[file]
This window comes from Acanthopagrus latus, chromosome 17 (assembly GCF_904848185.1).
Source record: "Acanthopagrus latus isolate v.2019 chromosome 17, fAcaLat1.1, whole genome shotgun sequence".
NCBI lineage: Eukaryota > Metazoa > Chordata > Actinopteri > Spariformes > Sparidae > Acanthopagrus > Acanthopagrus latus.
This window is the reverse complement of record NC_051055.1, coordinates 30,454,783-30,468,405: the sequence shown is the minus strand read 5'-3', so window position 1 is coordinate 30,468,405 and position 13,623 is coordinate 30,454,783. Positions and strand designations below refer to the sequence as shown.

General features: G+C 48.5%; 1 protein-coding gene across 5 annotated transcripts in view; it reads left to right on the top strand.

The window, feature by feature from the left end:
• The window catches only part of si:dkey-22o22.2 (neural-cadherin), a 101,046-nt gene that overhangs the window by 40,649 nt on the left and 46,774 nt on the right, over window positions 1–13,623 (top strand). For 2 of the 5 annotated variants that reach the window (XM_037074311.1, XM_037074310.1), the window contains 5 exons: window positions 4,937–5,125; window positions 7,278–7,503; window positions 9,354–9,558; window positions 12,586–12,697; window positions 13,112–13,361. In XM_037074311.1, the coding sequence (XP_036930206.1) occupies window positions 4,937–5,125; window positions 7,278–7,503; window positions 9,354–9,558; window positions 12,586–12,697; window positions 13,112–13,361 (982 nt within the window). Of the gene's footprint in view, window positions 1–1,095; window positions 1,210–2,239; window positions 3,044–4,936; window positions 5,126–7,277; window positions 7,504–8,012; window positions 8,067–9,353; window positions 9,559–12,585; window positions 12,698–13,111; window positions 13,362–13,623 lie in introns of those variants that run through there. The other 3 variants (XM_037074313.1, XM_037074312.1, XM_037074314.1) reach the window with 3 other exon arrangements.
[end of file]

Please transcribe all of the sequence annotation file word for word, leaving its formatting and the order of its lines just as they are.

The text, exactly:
This window comes from Acanthopagrus latus, chromosome 17 (assembly GCF_904848185.1).
Source record: "Acanthopagrus latus isolate v.2019 chromosome 17, fAcaLat1.1, whole genome shotgun sequence".
NCBI lineage: Eukaryota > Metazoa > Chordata > Actinopteri > Spariformes > Sparidae > Acanthopagrus > Acanthopagrus latus.
This window is the reverse complement of record NC_051055.1, coordinates 30,454,783-30,468,405: the sequence shown is the minus strand read 5'-3', so window position 1 is coordinate 30,468,405 and position 13,623 is coordinate 30,454,783. Positions and strand designations below refer to the sequence as shown.

General features: G+C 48.5%; 1 protein-coding gene across 5 annotated transcripts in view; it reads left to right on the top strand.

The window, feature by feature from the left end:
• The window catches only part of si:dkey-22o22.2 (neural-cadherin), a 101,046-nt gene that overhangs the window by 40,649 nt on the left and 46,774 nt on the right, over window positions 1–13,623 (top strand). For 2 of the 5 annotated variants that reach the window (XM_037074311.1, XM_037074310.1), the window contains 5 exons: window positions 4,937–5,125; window positions 7,278–7,503; window positions 9,354–9,558; window positions 12,586–12,697; window positions 13,112–13,361. In XM_037074311.1, the coding sequence (XP_036930206.1) occupies window positions 4,937–5,125; window positions 7,278–7,503; window positions 9,354–9,558; window positions 12,586–12,697; window positions 13,112–13,361 (982 nt within the window). Of the gene's footprint in view, window positions 1–1,095; window positions 1,210–2,239; window positions 3,044–4,936; window positions 5,126–7,277; window positions 7,504–8,012; window positions 8,067–9,353; window positions 9,559–12,585; window positions 12,698–13,111; window positions 13,362–13,623 lie in introns of those variants that run through there. The other 3 variants (XM_037074313.1, XM_037074312.1, XM_037074314.1) reach the window with 3 other exon arrangements.